Relationship Smarts PLUS 4.0

Philosophy and Goals

Introduction

Relationship Smarts PLUS 4.0 is a lively, 13-lesson, evidence-based relationship skills curriculum for young teens. This curriculum embodies an innovative approach that addresses positive youth development, life skills, healthy relationships, dating violence, and pregnancy prevention. These goals, typically addressed in separate programs, are integrated and embedded into one comprehensive healthy relationship skills program.

Relationship Smarts PLUS builds assets and strengthens protective factors. It appeals to teenagers’ aspirations, rather than merely emphasizing what they must avoid. It empowers youth with skills needed to form and maintain healthy relationships, make wise sexual choices, and work toward their goals.

All youth, regardless of sexual orientation, have attractions, emotions, and desires for healthy relationships. All youth benefit from sexual delay and risk avoidance. All youth need skills and knowledge to navigate their relationships and make wise sexual decisions. This is an LGBTQ-inclusive curriculum.

Building Models and Confidence for Healthy Relationships

Many young people today lack models of healthy relationships. A recent Child Trends survey of disadvantaged youth reported that while respondents could list general qualities for healthy relationships, and certainly aspired to have them, when asked if they actually saw many around them, the answer was “no.”* Sadly, they had little confidence they would be able to achieve a healthy relationship because they didn’t know how—they didn’t have the skills.

Relationship Smarts PLUS aims to build confidence and skills. It offers guidance on navigating the world of romantic relationships. Teens learn that healthy relationships begin with the individual—identifying personal strengths and weaknesses, understanding how one’s past influences the present, and the importance of attending to one’s own growth and development.

Relationship Smarts PLUS offers knowledge of what a healthy relationship is and isn’t, as well as insights and skills for handling the early chemistry of attraction and choosing partners wisely. Teens learn the building blocks of healthy relationships and are encouraged to identify relationship qualities they find personally important. They are provided principles to guide them in early relationship development. Frameworks to assess relationships are employed to help teens in relationship decision-making. They are provided a low-risk strategy Decide, Don’t Slide! model to guide them in reducing the potential for high-cost consequences of risky behaviors and attachment to problem people.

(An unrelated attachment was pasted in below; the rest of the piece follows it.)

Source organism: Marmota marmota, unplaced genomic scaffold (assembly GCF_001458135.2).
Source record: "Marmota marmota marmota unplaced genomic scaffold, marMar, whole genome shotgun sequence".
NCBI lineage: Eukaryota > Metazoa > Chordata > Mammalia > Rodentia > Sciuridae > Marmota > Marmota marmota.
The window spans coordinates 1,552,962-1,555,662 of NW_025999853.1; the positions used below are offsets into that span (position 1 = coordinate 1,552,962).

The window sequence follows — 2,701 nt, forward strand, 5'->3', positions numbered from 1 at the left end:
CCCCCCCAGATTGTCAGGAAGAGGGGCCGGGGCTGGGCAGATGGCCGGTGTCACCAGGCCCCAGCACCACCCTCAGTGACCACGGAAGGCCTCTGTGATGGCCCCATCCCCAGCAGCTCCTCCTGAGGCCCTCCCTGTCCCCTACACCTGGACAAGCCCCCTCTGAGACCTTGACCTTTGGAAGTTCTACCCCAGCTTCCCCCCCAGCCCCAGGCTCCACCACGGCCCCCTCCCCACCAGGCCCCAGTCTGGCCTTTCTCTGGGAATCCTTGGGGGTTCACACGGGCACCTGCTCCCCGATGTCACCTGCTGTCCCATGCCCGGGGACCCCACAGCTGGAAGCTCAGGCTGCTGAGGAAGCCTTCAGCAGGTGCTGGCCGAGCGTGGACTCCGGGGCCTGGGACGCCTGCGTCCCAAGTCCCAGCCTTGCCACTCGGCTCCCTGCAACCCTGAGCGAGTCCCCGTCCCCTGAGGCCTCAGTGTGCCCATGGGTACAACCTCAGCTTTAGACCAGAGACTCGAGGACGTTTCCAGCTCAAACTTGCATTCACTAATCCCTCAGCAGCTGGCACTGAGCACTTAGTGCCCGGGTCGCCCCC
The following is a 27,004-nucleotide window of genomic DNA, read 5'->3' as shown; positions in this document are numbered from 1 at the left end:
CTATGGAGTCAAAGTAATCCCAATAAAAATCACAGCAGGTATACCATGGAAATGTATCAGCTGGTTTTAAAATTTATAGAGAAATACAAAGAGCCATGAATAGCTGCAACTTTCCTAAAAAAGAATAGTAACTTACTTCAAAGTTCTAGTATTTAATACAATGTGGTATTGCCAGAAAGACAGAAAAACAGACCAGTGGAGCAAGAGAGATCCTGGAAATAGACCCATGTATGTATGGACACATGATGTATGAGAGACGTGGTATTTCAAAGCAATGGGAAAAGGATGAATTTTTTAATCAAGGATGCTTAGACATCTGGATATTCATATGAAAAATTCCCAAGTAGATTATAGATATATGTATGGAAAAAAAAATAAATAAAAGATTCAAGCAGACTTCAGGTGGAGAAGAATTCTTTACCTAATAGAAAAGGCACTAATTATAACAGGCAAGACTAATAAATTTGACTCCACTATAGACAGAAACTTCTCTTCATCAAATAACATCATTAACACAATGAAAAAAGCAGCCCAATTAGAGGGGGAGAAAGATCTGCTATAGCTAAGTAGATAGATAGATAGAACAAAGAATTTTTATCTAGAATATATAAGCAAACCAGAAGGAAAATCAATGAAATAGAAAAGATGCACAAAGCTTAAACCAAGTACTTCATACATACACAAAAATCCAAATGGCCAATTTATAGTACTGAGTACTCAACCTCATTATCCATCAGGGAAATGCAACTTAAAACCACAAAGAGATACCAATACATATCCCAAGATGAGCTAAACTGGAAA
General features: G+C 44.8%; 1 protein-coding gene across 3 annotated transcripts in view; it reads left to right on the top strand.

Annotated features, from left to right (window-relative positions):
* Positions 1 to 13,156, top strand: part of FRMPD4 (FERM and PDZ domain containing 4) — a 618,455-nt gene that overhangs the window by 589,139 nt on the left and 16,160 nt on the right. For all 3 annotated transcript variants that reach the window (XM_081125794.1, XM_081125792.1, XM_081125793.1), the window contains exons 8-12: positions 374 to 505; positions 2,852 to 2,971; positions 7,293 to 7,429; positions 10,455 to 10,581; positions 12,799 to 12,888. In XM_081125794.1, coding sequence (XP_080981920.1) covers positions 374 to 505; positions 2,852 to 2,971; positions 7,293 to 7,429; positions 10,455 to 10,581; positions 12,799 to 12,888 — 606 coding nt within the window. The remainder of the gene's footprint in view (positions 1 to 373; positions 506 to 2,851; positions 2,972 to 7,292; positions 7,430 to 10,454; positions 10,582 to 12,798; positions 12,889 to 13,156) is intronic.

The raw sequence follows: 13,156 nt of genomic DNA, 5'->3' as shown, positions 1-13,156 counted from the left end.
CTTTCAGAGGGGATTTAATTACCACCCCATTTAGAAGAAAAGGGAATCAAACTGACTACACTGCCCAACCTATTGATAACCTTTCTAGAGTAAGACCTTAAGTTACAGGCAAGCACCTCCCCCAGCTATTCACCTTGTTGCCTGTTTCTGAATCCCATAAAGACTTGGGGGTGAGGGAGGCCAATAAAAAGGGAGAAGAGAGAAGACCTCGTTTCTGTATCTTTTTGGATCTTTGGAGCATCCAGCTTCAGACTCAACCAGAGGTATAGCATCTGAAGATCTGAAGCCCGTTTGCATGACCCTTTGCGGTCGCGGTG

Relationship Smarts PLUS builds teens’ awareness of the red flags of unhealthy and abusive relationships and ways to exit those relationships safely. Teens are encouraged to set boundaries and practice drawing the line of respect at the first sign of disrespect in a relationship. Teens learn how to handle breakups and move forward.

Improving Communication Skills

This program includes a powerful set of evidence-based skills to improve communication, assertiveness, negotiation, and the handling of conflict. These skills are adapted from PREP, the Prevention and Relationship Enhancement Program.** Youth practice new ways to handle anger and regulate strong emotions.

They learn a technique for how to talk through difficult or sensitive issues. They learn how to more effectively raise issues and complaints, recognize hidden issues, and solve problems within their relationships. The communication skills are central to self-regulation.

New Tools for Dating Violence Prevention

Building robust knowledge and skills for healthy relationships provides a positive and proactive way to prevent dating violence. It is difficult to steer clear, or exit, a destructive relationship if all you see are unhealthy relationships and you have no clue how to build a healthy relationship. The vision-building, skills, guides, and decision-making frameworks in Relationship Smarts PLUS help raise young people’s confidence that they can develop healthy relationships.

A Heart and Health Based Approach to Pregnancy/STI Prevention